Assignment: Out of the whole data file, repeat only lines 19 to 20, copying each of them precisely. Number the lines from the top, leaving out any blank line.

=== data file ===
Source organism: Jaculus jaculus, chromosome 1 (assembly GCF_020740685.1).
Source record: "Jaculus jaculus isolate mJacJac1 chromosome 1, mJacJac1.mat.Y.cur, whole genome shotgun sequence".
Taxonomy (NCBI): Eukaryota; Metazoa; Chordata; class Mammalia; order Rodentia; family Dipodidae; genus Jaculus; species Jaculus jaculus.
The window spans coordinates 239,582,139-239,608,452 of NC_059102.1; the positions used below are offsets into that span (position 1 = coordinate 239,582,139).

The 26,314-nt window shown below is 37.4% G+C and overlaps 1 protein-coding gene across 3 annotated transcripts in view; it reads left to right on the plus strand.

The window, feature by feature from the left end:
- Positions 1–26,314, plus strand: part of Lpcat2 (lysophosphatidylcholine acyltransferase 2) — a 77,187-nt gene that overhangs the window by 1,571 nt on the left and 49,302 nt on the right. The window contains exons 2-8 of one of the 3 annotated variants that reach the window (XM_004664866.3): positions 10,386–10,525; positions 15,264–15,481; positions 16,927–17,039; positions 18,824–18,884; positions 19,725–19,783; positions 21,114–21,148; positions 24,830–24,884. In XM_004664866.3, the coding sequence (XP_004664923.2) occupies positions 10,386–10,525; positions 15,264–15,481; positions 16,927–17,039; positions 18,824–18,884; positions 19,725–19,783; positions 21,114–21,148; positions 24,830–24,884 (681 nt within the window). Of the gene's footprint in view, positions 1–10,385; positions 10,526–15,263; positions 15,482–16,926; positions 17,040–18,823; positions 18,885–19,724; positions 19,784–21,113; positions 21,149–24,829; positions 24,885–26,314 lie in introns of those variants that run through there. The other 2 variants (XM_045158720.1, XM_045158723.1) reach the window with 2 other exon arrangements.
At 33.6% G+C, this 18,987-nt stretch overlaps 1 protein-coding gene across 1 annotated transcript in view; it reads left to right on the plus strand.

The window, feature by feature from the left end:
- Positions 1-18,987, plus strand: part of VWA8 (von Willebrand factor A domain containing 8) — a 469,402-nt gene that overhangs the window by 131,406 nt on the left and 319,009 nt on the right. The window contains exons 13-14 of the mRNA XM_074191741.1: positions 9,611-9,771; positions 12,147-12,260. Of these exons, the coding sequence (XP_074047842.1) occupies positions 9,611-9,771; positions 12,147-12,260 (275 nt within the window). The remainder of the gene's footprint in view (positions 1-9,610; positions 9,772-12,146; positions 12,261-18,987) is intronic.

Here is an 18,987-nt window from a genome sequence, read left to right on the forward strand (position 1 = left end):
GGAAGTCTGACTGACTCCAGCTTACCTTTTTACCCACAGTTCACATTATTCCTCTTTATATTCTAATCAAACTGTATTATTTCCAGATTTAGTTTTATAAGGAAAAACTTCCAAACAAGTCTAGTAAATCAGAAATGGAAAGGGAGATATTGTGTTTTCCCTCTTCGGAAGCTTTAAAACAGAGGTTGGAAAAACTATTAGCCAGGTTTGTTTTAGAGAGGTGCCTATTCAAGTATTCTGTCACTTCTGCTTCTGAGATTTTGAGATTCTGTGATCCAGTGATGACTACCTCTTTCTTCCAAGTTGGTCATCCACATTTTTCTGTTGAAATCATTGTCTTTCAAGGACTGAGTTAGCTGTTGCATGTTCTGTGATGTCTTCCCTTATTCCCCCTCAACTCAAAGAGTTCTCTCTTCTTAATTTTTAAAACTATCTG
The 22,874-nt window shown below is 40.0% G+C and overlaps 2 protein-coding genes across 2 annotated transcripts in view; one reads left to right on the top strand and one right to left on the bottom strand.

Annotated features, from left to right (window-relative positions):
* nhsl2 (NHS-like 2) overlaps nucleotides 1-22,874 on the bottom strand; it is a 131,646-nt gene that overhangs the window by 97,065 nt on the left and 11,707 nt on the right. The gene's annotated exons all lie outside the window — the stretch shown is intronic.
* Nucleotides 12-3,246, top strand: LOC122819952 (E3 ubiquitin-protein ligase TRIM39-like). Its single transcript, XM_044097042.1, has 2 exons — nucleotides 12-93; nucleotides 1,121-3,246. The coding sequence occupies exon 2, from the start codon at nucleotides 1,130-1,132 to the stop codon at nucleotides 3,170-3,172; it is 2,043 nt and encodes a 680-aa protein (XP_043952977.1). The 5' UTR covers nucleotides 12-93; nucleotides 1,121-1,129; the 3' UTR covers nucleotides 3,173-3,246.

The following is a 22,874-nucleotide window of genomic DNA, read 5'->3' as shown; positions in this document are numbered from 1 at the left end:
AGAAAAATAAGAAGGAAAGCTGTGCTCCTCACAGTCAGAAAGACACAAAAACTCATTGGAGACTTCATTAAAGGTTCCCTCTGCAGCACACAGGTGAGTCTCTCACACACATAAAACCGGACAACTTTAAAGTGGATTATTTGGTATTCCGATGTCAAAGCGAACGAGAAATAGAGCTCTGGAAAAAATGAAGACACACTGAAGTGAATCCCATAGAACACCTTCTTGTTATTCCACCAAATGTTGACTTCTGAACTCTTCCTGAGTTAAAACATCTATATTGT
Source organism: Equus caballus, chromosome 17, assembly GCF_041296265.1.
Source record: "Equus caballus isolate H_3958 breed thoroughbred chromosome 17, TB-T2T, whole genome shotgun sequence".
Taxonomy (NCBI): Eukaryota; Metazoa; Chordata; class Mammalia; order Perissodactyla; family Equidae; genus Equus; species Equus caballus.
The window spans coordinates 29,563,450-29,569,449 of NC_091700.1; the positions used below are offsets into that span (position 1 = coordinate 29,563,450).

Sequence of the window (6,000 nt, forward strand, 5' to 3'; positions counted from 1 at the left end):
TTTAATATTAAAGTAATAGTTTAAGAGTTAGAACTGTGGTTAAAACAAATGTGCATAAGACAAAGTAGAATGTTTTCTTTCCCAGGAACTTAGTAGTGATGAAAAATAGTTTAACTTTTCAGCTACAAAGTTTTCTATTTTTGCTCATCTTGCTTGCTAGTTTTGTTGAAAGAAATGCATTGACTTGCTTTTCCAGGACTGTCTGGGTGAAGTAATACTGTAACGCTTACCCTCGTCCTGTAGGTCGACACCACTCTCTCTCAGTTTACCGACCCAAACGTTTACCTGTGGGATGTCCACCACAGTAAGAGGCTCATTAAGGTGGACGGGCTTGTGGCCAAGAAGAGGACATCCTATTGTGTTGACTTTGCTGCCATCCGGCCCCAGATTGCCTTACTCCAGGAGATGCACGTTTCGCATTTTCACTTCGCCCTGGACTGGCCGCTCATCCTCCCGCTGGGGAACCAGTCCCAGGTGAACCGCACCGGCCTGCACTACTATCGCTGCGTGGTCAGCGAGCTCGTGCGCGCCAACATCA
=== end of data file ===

Source organism: Equus caballus, chromosome 17, assembly GCF_041296265.1.
Source record: "Equus caballus isolate H_3958 breed thoroughbred chromosome 17, TB-T2T, whole genome shotgun sequence".